heard on the wire

We should’ve known better to this very day

Architecture and Morality 1

A recent post that celebrated having finally listened to a record I bought five years ago has given me an idea. The idea is to take a vinyl record from the shelves, scan the sleeve in a decent resolution and post the images alongside some cuts from the plastic they encased.

Architecture and Morality was the third LP by Orchestral Manœuvres in the Dark and proved to be their most successful, selling three million copies and spawning three hit singles, two of which deserve to be listed among the finest of all time.

While the record was notable for its place at the zenith of the then burgeoning synth pop movement, the sleeve was an early example of the work of Peter Saville, who had begun to make his name in design circles with his evocative sleeves for Joy Division. The original sleeve included a cutout section, a technique that Saville was to employ to great (and expensive) effect on New Order’s 1983 single Blue Monday.

Souvenir was the first single from the record and the first time the band had been billed as OMD, the abbreviated and typist-friendly initialism that became their de facto name. Written by keyboard maestro Paul Humphreys, the single reached number three in the UK, number one in Spain and Portugal and paltry number 13 here in Belgium.

Orchestral Manœuvres in the Dark / OMD :: Souvenir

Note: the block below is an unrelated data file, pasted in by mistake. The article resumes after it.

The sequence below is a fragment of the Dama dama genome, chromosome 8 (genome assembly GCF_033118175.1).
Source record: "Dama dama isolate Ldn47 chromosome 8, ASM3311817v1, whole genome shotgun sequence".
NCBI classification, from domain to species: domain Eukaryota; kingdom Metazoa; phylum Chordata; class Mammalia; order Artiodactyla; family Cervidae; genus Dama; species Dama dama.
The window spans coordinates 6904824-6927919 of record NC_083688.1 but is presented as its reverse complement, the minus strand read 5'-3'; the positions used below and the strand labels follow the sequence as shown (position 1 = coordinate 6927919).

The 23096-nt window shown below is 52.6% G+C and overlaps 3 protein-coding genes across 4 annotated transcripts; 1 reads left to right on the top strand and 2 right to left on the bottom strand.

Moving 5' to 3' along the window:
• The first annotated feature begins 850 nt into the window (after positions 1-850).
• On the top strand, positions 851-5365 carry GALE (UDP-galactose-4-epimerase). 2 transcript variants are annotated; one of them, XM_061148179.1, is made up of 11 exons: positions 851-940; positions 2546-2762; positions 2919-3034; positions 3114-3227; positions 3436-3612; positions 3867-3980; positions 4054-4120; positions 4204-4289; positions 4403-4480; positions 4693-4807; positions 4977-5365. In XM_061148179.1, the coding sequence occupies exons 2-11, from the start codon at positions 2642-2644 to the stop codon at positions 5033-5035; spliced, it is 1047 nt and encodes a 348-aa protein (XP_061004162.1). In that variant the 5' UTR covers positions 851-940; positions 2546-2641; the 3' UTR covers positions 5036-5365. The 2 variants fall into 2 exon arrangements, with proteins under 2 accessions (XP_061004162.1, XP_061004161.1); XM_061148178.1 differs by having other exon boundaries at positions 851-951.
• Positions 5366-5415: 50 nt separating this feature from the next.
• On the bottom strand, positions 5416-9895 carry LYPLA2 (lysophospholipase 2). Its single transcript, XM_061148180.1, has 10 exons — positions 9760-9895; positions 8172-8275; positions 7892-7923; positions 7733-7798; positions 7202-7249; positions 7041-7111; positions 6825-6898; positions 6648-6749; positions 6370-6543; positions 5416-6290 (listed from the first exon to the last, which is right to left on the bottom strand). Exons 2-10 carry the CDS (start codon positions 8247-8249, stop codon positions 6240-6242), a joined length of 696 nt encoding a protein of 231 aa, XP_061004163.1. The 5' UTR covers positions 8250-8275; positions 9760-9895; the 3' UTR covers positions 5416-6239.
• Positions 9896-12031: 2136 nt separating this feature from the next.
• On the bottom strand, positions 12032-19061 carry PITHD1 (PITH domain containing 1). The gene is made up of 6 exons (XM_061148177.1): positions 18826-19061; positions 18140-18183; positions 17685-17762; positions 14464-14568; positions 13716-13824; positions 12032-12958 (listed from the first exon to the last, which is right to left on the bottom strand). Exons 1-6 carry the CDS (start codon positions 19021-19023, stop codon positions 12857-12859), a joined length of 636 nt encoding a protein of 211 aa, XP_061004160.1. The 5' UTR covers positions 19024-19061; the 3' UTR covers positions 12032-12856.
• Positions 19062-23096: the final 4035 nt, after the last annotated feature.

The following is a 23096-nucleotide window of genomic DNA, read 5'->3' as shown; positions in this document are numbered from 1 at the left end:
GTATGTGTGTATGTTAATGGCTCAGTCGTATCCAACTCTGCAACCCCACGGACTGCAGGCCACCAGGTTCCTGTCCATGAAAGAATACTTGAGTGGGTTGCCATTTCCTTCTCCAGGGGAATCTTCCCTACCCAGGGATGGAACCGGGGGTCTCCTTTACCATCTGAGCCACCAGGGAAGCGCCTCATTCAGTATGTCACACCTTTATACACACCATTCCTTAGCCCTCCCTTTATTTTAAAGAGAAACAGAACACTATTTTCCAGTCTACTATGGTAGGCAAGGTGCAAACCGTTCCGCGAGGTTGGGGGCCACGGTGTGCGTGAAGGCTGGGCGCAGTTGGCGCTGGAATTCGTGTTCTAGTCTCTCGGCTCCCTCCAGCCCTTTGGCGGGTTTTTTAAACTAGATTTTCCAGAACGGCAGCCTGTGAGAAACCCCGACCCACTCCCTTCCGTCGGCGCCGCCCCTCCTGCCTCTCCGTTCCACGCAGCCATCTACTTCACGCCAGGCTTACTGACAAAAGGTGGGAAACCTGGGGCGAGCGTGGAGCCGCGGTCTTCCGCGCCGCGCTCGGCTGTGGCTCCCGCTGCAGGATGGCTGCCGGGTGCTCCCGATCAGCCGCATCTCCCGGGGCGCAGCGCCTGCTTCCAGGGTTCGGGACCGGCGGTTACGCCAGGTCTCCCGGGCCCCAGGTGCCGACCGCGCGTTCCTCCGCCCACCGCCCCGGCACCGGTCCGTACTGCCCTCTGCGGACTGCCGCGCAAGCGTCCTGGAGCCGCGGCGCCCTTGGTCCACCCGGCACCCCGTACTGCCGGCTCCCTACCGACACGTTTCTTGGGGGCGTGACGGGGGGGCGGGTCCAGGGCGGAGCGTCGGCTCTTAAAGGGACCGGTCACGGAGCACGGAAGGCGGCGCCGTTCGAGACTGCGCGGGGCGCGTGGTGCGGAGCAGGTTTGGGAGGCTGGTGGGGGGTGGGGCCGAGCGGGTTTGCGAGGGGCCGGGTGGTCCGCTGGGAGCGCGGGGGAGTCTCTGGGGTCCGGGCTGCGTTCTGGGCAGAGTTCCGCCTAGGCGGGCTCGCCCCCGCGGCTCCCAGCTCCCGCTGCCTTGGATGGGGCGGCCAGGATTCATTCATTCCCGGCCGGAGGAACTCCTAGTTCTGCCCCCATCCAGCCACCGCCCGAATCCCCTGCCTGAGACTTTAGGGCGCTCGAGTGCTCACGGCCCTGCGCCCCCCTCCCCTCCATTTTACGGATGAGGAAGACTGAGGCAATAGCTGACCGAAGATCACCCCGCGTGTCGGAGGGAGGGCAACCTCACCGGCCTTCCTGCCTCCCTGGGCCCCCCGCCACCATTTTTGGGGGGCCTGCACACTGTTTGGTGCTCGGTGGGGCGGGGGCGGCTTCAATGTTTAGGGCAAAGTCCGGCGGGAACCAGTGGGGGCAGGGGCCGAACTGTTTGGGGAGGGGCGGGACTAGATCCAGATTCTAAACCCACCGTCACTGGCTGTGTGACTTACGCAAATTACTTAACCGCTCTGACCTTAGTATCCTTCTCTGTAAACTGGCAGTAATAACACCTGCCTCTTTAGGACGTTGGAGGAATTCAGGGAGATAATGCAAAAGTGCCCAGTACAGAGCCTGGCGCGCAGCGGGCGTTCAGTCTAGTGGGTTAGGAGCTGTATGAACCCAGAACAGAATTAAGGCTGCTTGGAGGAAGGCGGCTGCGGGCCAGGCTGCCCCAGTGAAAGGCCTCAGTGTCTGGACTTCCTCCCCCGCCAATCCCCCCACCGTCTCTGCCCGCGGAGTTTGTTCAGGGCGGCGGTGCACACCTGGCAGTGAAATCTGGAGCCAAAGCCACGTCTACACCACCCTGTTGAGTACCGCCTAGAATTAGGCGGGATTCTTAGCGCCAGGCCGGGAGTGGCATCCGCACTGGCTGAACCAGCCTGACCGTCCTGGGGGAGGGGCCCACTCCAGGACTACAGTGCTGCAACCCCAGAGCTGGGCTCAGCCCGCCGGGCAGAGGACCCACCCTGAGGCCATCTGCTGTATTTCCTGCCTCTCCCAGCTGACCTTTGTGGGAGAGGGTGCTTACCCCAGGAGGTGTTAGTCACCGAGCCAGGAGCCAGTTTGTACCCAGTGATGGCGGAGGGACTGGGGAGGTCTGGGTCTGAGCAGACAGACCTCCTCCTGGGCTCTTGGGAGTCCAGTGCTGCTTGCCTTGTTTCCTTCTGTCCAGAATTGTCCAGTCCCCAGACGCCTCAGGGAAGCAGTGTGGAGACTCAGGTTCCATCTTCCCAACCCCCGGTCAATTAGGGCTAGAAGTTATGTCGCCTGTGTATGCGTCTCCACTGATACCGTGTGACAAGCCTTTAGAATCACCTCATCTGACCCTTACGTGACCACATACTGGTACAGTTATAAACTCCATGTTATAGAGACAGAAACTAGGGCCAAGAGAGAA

Audio MP3

The second single was penned by singer Andy McCluskey and listening to it now, it’s impossible to conceive that this was the same man who gave the world Atomic Kitten.

Orchestral Manœuvres in the Dark / OMD :: Joan of Arc

Audio MP3

Architecture and Morality proved to be Orchestral Manœuvres in the Dark/OMD’s best work. The follow-up, Dazzle Ships, was widely experimental and has its moments, but by the time the band came to record number five, Junk Culture, all arty pretence had been abandoned in favour of radio-friendly pop and success in the US. Locomotion and Tesla Girls are still among the worst songs ever to have come out of a recording studio, but the band still insist on bespoiling their live shows by including those monstrosities.


Related posts: Trying to spread some hope into your heart; Day 23 — a song that I wanted at my wedding

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heard on the wire is a blog about music old and new, but mostly new. It occasionally uses 21st century file formats that may not be supported by 20th century web browsers. For best results use Safari or Chrome. And If you like the music posted here, please think of the effort and expense that has gone into making it and consider buying a copy of your own.

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All the music on this site is posted to encourage listeners to enjoy it and then rush out and buy as many songs by the artist as they possibly can. Any artist, record label boss, publisher or other rightsholder who doesn't want their works featured here only needs to get in touch and the offending file(s) will be removed at the earliest opportunity.